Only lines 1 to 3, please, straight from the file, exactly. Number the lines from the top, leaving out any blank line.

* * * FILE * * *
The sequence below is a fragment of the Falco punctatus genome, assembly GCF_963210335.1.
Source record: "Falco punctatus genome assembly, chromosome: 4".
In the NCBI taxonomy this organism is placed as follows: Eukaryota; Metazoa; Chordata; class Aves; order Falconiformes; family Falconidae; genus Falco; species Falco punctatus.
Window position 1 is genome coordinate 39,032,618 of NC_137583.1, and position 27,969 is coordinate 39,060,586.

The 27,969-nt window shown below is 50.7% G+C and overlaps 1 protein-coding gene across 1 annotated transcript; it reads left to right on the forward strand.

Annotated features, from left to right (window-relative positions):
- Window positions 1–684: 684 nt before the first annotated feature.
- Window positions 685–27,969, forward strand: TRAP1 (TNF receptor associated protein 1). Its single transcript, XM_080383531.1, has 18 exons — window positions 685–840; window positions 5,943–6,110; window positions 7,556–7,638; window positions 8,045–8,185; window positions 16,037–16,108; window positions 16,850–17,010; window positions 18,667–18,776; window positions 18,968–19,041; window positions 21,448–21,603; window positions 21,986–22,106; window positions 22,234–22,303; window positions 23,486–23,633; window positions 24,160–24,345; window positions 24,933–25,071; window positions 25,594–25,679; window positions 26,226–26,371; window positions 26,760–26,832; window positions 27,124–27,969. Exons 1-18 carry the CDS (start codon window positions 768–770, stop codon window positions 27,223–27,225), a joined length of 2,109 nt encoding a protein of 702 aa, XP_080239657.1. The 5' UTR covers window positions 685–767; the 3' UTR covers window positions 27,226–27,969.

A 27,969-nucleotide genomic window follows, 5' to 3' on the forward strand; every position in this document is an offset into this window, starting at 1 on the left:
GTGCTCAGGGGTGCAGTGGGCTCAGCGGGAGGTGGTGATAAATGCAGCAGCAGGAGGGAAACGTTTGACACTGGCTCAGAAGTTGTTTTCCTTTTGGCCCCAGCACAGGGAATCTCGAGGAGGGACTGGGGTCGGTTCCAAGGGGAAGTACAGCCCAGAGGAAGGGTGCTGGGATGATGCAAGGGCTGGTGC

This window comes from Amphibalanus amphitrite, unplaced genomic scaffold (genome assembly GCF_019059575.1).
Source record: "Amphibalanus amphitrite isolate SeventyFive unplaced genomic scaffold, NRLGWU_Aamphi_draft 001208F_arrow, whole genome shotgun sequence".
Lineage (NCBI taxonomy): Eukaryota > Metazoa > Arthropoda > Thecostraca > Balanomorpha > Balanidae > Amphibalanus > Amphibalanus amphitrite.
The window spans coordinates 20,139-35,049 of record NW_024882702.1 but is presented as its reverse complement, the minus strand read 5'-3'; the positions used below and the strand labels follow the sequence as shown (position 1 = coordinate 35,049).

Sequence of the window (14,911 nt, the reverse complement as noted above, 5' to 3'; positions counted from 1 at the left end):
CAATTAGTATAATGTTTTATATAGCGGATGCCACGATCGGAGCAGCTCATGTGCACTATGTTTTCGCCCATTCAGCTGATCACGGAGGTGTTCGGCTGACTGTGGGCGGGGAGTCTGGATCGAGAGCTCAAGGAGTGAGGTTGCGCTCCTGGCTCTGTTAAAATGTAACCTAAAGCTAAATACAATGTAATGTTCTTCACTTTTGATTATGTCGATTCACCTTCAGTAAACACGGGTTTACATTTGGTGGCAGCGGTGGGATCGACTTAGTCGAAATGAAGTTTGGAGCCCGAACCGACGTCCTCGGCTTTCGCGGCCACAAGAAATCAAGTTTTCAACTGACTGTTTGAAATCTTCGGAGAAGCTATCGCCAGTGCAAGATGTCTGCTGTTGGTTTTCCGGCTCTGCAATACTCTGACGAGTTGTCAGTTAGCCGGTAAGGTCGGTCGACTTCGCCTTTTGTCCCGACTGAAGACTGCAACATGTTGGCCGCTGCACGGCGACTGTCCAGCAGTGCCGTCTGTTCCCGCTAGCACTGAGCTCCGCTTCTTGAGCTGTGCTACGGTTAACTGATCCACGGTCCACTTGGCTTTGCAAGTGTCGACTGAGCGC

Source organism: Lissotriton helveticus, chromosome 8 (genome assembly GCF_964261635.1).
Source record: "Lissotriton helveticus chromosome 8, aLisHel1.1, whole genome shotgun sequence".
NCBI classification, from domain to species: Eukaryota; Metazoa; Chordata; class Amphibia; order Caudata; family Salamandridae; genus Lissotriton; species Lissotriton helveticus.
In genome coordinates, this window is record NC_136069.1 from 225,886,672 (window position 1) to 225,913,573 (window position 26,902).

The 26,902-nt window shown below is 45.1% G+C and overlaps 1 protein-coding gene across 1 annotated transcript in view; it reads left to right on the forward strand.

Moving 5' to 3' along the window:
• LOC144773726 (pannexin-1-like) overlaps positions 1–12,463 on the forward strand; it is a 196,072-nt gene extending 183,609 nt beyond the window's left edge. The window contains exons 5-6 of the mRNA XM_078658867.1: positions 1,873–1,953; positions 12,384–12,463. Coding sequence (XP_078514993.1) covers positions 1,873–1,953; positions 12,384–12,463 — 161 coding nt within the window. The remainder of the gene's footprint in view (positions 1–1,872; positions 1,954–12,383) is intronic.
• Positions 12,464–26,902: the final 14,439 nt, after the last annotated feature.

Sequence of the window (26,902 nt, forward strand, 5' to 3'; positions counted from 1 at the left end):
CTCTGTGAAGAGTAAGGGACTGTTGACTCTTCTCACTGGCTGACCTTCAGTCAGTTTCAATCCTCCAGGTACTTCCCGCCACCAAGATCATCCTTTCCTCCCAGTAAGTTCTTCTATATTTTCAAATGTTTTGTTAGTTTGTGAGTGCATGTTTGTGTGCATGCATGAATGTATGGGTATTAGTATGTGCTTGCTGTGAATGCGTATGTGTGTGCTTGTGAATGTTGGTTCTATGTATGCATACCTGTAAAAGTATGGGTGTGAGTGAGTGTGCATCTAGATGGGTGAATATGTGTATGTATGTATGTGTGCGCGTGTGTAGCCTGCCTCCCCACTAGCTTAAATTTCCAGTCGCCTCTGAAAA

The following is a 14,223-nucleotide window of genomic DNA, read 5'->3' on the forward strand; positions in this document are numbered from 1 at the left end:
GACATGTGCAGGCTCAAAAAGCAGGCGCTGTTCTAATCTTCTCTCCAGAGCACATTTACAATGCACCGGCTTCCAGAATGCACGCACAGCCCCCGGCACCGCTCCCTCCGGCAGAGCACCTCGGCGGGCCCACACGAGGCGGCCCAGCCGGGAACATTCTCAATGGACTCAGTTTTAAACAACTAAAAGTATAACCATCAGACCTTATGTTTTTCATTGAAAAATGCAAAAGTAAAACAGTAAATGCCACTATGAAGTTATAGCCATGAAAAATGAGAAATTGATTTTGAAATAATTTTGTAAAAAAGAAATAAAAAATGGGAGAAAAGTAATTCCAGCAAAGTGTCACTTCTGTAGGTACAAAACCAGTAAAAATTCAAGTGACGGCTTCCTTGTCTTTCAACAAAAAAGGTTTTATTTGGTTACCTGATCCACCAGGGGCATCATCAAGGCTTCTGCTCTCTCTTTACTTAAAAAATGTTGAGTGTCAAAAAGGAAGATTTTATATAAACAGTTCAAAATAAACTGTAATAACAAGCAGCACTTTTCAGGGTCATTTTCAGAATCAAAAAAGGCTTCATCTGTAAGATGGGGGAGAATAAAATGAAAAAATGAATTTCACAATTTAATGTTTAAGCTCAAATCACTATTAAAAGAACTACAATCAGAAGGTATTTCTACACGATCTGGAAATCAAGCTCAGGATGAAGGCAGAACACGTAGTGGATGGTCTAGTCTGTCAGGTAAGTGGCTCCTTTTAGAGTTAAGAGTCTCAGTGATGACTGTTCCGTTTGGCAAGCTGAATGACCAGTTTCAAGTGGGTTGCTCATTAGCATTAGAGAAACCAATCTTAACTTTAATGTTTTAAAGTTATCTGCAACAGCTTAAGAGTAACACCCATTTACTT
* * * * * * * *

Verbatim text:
The sequence below is a fragment of the Falco punctatus genome, assembly GCF_963210335.1.
Source record: "Falco punctatus genome assembly, chromosome: 4".
In the NCBI taxonomy this organism is placed as follows: Eukaryota; Metazoa; Chordata; class Aves; order Falconiformes; family Falconidae; genus Falco; species Falco punctatus.